Award for Innovation

 

This award recognises a volunteer or group of volunteers who have changed something or gone about a challenge in a different way to help us reach more people or achieve our aims more effectively. 

Meet the winners for this year's Award for Innovation 

Wendy Bannister

Cumbernauld and Kilsyth Walkers 

 

“I just love walking,” says Wendy, “I work in an office all week, but the weekends are mine!” 

As membership secretary of Cumbernauld and Kilsyth Walkers, Wendy is in the perfect role to share her love of walking – and she’s been leading the way in trying to reach new people.
“I love anything to do with technology” she says, “I use the Ramblers app, the walk register, Facebook … as soon as we finish a walk, we put a photo up. That’s been a big positive for new people. I say, ‘where did you find us?’ and they say, ‘we found you on Facebook’.”

“I was on my own when I first started and now this group is like my second family,” Wendy goes on to explain. Now, as a volunteer, she makes sure others can enjoy the same benefits.
“There was a lady, a few years back, that had never been up a hill – and I managed to get her up to the top of Goatfell on the Isle of Arran. She was gobsmacked, absolutely elated.” 

 


 

Jacqui Stiefel

Chiltern Young Walkers

 At the start of 2017, the membership of the Chiltern 20-30s Walking Group was dropping. But with Jacqui as chair, the group took action to turn things around.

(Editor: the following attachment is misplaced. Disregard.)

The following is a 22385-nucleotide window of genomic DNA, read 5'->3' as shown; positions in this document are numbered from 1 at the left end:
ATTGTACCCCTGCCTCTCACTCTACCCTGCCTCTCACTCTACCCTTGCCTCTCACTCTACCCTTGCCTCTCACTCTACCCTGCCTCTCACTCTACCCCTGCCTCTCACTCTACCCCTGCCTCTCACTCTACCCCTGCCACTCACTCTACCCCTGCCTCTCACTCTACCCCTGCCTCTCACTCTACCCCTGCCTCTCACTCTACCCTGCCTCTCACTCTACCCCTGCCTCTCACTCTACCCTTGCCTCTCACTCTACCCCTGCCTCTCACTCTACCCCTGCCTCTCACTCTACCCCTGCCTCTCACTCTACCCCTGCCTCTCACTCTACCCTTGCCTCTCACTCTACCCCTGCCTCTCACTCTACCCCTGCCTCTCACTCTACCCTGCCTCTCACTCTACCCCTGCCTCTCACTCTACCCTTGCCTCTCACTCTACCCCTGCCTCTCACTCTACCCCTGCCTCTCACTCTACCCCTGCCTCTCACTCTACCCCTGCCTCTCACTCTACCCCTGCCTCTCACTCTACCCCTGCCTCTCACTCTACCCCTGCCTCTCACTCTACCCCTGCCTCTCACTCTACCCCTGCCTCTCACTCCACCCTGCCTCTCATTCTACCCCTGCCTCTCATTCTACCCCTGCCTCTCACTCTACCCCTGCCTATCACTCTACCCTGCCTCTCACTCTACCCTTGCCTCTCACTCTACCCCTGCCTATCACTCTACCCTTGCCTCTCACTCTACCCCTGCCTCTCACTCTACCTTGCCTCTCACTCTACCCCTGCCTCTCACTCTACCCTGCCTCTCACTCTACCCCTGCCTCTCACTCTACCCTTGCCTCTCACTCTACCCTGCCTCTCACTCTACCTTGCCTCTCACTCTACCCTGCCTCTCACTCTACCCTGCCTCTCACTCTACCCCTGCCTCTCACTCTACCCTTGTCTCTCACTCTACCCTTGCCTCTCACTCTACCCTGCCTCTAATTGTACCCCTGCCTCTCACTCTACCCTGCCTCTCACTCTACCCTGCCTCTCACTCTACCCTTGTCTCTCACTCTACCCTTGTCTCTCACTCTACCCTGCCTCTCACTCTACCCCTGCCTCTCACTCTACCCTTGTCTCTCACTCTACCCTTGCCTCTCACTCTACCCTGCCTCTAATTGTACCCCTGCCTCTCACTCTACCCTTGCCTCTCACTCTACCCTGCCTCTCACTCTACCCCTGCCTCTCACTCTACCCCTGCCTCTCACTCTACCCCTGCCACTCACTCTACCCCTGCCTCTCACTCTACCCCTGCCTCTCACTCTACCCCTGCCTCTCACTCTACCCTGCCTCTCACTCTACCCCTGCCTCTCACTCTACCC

They began by relaunching as the Chiltern Young Walkers – a shorter, sharper name to match their new ambitions – and then they set about reaching new members. 

When the Ramblers online walk register was introduced, Jacqui recognised how it could help grow the group’s membership. “It’s helped massively,” she says, “it gives you the opportunity to contact new people … we can welcome them to the Chiltern Young Walkers, link them to our social media and tell them how to join the Ramblers.”

On being a volunteer, Jacqui tell us, “I love it, I really do love it. It’s the opportunity to shape things for the better.”

If you’re ever in the Chilterns, Jacqui recommends walking up to Ivinghoe Beacon. “It’s a 12-mile walk and I lead it once a year …  you get almost 360 views across the vale. You can see so much, it’s lovely.”

 

 


Anne Suffolk

Telford and East Shropshire Ramblers 


 
“When I joined the Ramblers, I thought I had joined a walking group. Then I found out I’d joined a national charity and campaigning organisation. The whole Ramblers mission – enabling people to walk, protecting our paths and protecting our rights as walkers – I found it inspirational.”

Anne was nominated for her work on a project that’s helped connect her community to the outdoors – but she’s the first to tell you it was a team effort. It was a conversation with fellow Rambler, Naomi, that resulted in the idea to create the Telford T50 – a 50-mile walking trail connecting the town’s parks, woods, sites of special scientific interest and landmarks. And it wasn’t just a Ramblers’ project – lots of walking groups in the area worked together to make it happen.

“A lot of people have started walking for the first time as a result of having the trail on their doorstep,” says Anne.

The success of the trail piqued community interest in the local area. So, Anne researched the history, heritage and wildlife along the route and brought it all together in a book. Now and again, she’ll bump into someone walking the trail, clutching the book in their hands. 

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